Kantemir Balagov has the confidence to tell his story chiefly through the faces of his characters as well as their placement in the frame, thereby…
After the interactive movie “Bandersnatch” premiered at the end of 2018, most fans of Netflix's “Black Mirror” expected a proper fifth season of the beloved Netflix show to be right around the corner. Well, the corner was a little long, but we’ve finally arrived on the other side with today’s premiere of three new episodes of the beloved series: “Striking Vipers,” “Smithereens,” and “Rachel, Jack and Ashley Too,” a true rollercoaster of tech-driven storytelling.
Series creator Charlie Brooker has carved out a niche as the king of cautionary tales with a Rod Serling aesthetic, but his own success may impact the way that people take in this trio of stories. Watching them back-to-back, as most people probably will, I was struck by, well, not being struck. There’s not a “San Junipero” or “USS Callister” or “Nosedive” in the bunch. The best of the three by some extent—“Smithereens”—is excellent not because of a clever twist but because of one of the best performances in the history of the show. And while the other two episodes have some good ideas, they don’t come together like the best of “Black Mirror.” This is the problem with three-episode seasons: the margin for error is incredibly low.
Now, of course, much of the joy of “Black Mirror” is in seeing how the twists and turns of Brooker’s narratives play out, so I will be very vague in terms of plotting. “Striking Vipers” stars Anthony Mackie and Yahya Abdul-Mateen II (“Aquaman”) as a pair of old friends who reunite in an unexpected way via a virtual reality fighting game. “Smithereens” stars Andrew Scott of “Fleabag” as a man who kidnaps an employee from a social media company because he needs to talk to the tech legend who created it. Finally, “Rachel, Jack and Ashley Too” stars Miley Cyrus as a pop princess who realizes the hard way that her emotions and life have become more of an industry than she could have ever imagined, just as she releases a doll that mimics her personality.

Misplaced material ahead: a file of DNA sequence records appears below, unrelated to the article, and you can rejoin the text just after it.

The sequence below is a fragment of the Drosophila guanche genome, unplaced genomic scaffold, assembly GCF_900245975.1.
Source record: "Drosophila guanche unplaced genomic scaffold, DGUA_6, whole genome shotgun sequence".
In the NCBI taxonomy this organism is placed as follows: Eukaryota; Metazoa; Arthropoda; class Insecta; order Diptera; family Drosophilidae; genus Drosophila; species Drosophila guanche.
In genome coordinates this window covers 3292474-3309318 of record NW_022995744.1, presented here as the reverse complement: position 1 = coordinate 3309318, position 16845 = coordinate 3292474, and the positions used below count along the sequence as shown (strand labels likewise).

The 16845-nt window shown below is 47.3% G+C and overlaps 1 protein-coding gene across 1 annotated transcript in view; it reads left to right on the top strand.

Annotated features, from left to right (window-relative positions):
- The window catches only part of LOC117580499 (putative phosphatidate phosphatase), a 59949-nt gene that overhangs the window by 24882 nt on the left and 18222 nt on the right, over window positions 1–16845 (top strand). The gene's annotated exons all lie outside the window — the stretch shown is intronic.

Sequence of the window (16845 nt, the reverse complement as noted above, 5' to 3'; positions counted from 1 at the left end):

Virtual reality, implanted consciousness, the addictive nature of social media—one expects “Black Mirror” to explore these themes, but at least two of the three stories here feel like they needed another round in the writers’ room. “Striking Vipers” takes an impressively ambitious turn that viewers may be surprised by, but then it doesn’t really do anything with it. There’s an undercooked subtext about midlife male dissatisfaction and how attraction and sexuality can be based on unexpected connections, but all feel like they need another layer to have resonance. “Rachel” starts very promisingly, and features excellent performances from Cyrus and Angourie Rice (“The Nice Guys”) but comes apart in the final act when it gets more goofy than it should.
Saving the season is Andrew Scott in “Smithereens.” The man who played Moriarty on “Sherlock” is having a bit of a moment as people fall in love with his priest on “Fleabag,” and this is only going to throw fuel on that fire. He gives a heartbreaking, phenomenal performance here. And it’s interesting to me that “Smithereens” is arguably the least tech-reliant episode in the history of the show (and is actually set in 2018). It doesn’t feature VR that tech wizards have only dreamed of, but instead speaks to a very current concern—how addicted we are to social media. “Black Mirror” has become a phenomenon by presenting viewers with a bleak vision of a tech-addicted future. Their best episode this season suggests we’re already there.
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